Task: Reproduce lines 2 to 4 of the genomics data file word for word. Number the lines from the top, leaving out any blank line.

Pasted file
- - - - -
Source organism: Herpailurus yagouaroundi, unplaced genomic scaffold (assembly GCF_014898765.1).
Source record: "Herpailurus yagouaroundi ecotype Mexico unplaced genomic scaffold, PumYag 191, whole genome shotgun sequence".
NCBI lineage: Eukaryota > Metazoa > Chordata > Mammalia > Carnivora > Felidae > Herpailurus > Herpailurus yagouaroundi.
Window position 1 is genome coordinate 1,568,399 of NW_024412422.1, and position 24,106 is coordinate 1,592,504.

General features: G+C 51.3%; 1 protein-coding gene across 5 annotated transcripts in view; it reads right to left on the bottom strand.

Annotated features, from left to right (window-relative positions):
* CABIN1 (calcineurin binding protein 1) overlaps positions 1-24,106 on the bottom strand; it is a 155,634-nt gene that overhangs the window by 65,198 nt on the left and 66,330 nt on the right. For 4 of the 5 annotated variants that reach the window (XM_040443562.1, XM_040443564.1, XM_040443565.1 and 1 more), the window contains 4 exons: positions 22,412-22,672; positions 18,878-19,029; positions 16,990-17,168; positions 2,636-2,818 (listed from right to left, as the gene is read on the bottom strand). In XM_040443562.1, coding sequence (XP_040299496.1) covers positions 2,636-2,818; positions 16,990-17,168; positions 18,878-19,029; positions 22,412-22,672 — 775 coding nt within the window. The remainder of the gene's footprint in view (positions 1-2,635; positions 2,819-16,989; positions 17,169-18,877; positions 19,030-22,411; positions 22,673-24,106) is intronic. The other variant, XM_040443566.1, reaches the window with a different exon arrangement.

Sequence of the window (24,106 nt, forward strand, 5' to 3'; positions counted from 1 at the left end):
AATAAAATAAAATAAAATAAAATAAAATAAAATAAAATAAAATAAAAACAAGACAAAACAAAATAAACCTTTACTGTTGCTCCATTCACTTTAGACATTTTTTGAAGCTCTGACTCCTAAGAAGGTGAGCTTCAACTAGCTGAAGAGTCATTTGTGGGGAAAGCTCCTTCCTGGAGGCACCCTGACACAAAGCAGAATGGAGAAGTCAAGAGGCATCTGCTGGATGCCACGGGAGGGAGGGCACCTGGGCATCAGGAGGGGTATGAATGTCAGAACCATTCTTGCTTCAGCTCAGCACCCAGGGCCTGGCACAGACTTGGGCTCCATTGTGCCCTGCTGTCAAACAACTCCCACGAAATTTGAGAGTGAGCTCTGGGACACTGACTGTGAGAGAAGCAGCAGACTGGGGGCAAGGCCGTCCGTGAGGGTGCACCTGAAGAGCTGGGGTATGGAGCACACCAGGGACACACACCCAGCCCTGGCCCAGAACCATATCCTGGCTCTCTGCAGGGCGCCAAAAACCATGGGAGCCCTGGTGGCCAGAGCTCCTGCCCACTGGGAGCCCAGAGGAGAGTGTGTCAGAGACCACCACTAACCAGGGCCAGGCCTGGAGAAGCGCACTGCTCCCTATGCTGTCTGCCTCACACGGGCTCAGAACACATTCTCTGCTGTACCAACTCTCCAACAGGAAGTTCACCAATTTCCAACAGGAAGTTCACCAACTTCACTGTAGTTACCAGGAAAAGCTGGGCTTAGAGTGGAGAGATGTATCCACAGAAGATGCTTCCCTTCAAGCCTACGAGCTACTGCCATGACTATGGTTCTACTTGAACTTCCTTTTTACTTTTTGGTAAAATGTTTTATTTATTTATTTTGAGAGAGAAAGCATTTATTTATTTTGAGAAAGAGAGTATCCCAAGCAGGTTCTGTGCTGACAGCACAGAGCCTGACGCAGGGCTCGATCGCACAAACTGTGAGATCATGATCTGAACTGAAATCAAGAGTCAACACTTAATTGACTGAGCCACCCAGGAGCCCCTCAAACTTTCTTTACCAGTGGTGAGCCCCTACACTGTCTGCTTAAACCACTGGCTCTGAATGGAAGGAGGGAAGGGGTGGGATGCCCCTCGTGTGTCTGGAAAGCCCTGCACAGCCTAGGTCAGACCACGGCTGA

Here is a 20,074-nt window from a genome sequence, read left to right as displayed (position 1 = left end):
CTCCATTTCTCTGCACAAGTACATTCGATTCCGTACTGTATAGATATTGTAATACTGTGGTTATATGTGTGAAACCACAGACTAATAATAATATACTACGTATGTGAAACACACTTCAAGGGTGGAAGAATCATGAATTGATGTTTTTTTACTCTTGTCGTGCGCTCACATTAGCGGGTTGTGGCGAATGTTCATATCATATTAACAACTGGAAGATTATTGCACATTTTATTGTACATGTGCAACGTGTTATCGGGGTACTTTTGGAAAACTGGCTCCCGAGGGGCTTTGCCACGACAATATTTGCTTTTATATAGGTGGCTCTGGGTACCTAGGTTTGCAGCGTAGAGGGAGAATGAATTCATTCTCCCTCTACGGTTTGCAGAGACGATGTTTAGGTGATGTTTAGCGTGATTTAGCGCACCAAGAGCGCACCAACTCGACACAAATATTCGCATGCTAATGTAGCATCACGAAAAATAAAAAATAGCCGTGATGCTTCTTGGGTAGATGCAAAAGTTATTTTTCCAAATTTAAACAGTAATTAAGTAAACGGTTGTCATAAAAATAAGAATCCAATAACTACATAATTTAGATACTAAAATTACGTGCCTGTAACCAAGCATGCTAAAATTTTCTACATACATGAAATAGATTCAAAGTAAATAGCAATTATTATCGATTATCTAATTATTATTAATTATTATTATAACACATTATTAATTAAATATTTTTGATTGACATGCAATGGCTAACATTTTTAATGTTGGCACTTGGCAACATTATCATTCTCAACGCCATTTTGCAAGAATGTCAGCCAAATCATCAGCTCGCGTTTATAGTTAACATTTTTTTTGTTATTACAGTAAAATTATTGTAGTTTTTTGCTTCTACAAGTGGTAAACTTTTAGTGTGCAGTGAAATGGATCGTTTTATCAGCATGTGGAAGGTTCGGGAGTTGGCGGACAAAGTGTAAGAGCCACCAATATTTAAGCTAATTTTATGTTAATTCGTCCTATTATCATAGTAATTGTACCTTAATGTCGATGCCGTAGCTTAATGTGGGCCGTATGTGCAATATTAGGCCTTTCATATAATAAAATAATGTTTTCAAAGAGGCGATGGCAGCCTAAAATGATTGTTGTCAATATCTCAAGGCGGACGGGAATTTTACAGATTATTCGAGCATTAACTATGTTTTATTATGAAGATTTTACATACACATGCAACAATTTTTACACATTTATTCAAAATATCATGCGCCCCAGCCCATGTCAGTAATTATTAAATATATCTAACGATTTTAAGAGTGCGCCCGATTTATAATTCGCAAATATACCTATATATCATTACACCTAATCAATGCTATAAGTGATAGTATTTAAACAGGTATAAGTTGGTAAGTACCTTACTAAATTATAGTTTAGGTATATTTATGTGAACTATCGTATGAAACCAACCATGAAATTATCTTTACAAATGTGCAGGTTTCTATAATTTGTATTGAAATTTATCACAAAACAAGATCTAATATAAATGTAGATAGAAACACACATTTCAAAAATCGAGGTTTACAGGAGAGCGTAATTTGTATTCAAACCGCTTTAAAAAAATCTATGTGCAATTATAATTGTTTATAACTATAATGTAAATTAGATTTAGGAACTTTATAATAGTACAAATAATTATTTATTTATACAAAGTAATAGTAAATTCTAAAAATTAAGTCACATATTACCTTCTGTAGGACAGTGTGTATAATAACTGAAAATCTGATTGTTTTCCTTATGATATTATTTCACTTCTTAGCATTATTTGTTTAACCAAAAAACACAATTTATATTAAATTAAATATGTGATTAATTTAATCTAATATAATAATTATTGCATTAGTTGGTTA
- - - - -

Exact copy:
Source record: "Herpailurus yagouaroundi ecotype Mexico unplaced genomic scaffold, PumYag 191, whole genome shotgun sequence".
NCBI lineage: Eukaryota > Metazoa > Chordata > Mammalia > Carnivora > Felidae > Herpailurus > Herpailurus yagouaroundi.
Window position 1 is genome coordinate 1,568,399 of NW_024412422.1, and position 24,106 is coordinate 1,592,504.